Security in Access is based on the workgroup model, which is conceptually similar to the user-level security model employed by the Windows operating system. In contrast to database-level security models employed by other desktop database systems, Jet workgroup information is stored in a file that can reside on a network share. Using this approach, the same security system can be shared by many databases, rather than having to create a separate security system for every instance of your database. Using this approach, you simplify security maintenance by adding or removing users and groups, or changing permissions in one centralized file.
Microsoft Jet security is always present and always enabled; it is not something that can be disabled. You just don't notice it because of the default workgroup and several default users and groups.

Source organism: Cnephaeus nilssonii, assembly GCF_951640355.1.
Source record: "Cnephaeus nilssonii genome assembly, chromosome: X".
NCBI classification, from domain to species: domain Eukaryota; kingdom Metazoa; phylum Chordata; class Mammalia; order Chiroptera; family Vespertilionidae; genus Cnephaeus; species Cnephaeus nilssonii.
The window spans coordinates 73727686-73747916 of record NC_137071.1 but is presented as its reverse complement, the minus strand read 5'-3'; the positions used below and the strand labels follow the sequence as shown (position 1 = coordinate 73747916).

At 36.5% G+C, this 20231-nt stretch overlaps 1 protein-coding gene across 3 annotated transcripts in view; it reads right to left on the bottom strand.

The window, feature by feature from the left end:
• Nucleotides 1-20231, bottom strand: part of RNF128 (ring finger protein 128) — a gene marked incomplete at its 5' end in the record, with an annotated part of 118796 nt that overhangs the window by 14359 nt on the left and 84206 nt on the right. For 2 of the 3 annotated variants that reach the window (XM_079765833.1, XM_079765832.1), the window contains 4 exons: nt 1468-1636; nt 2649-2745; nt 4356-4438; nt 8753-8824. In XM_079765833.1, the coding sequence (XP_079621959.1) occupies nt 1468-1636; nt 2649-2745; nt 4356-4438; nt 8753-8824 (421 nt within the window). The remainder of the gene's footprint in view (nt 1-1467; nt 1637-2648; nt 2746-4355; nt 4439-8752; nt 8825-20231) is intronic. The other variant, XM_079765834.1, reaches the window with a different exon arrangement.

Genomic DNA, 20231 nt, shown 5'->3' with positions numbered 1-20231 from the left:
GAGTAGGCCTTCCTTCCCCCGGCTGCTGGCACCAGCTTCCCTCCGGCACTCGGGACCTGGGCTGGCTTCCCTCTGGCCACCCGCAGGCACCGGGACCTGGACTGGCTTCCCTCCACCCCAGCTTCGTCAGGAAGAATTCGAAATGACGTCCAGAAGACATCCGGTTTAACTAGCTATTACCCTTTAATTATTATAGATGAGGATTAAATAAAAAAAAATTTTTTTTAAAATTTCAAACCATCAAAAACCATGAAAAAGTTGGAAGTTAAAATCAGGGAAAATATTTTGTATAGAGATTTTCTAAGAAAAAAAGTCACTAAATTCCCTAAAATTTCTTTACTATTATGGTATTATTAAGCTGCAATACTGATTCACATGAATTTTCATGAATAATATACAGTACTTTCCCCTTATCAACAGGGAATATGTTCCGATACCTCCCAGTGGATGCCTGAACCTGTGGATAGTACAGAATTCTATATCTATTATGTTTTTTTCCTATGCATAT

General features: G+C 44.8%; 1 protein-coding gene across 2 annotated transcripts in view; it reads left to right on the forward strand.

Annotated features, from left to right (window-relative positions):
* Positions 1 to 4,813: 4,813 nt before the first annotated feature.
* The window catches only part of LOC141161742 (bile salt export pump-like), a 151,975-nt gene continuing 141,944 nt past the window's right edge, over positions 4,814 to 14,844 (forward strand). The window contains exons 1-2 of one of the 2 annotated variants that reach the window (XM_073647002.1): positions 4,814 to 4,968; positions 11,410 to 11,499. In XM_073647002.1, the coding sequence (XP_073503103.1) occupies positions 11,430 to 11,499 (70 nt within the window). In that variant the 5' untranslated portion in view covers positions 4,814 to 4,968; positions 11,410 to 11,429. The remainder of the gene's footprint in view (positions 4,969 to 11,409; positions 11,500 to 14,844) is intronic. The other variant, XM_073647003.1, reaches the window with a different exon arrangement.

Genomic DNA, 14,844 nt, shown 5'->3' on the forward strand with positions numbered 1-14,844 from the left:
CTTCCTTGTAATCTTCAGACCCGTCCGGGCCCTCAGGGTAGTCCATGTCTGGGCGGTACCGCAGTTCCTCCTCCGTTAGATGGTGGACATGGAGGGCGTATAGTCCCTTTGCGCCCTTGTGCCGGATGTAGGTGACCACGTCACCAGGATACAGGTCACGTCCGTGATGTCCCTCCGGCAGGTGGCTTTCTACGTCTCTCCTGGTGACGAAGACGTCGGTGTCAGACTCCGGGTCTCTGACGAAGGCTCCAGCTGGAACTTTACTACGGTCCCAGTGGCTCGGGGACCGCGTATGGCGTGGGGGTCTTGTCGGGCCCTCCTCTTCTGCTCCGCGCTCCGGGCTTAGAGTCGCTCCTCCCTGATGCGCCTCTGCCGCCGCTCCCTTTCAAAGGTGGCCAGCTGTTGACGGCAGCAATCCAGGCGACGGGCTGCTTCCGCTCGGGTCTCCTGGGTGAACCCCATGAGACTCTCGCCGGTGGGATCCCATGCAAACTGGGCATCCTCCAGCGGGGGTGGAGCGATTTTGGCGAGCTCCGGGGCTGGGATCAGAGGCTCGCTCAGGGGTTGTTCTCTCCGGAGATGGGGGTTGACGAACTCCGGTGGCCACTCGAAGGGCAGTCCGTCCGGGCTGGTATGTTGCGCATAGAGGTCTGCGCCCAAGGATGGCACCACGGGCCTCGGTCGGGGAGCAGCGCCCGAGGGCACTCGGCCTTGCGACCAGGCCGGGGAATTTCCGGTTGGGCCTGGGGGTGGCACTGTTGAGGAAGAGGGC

Because DAO acts only as an interface to Jet security, a detailed discussion of the Jet security model is beyond the scope of this book. For those who want to learn about Jet security in greater detail, there are already several excellent books on the subject that you can read. Therefore, I will restrict this chapter to discussing those aspects of the DAO object model that directly relate to Jet security; specifically how to manage Jet users, groups, and permissions in code.
DAO deals with Jet security in two ways. First, the Workspace object maintains two security-related collections: Groups and Users. Each Group object maintains a Users collection that contains information about all the users who belong to that group. Similarly, each User object contains a Groups collection that lists the groups to which that user belongs. Second, Access and Jet objects (for example, tables, forms, and so on) each have a Permission object that stores information about the permissions a user has to that object.
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